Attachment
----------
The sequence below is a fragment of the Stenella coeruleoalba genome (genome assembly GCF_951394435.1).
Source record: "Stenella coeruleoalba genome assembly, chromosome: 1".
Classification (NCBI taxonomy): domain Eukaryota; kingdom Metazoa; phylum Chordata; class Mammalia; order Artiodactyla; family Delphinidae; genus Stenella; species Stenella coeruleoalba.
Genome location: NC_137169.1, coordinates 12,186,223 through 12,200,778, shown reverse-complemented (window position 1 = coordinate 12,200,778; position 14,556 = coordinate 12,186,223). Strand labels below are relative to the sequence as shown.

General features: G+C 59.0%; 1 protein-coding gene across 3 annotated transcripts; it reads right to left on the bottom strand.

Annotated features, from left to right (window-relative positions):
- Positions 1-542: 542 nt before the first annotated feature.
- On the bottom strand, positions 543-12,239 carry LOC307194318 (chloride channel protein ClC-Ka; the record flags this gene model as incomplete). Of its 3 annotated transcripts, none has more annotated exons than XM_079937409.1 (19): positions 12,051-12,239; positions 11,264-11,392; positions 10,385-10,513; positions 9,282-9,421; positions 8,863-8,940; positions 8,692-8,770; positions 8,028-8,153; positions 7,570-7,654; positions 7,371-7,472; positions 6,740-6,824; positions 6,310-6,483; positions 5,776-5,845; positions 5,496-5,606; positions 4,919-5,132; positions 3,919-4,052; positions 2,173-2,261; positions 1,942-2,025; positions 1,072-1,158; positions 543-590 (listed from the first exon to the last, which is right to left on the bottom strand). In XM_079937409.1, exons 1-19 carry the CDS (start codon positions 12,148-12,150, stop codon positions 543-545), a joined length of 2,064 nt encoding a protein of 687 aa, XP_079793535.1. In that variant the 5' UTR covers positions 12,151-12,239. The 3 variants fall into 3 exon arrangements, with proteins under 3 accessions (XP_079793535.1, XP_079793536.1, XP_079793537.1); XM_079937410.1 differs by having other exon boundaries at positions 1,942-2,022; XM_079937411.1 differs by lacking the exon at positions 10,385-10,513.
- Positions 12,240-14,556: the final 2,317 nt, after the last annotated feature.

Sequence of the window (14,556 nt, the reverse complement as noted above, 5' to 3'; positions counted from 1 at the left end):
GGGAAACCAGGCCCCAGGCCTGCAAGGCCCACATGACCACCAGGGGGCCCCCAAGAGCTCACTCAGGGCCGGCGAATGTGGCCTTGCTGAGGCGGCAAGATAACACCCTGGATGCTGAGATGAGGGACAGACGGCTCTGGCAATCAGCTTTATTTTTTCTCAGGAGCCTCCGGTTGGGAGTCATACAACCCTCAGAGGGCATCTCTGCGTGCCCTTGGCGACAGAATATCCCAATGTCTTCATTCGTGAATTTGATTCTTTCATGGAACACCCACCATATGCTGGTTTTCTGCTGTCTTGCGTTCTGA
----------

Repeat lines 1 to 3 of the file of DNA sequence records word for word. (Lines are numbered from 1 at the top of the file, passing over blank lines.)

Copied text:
The sequence below is a fragment of the Stenella coeruleoalba genome (genome assembly GCF_951394435.1).
Source record: "Stenella coeruleoalba genome assembly, chromosome: 1".
Classification (NCBI taxonomy): domain Eukaryota; kingdom Metazoa; phylum Chordata; class Mammalia; order Artiodactyla; family Delphinidae; genus Stenella; species Stenella coeruleoalba.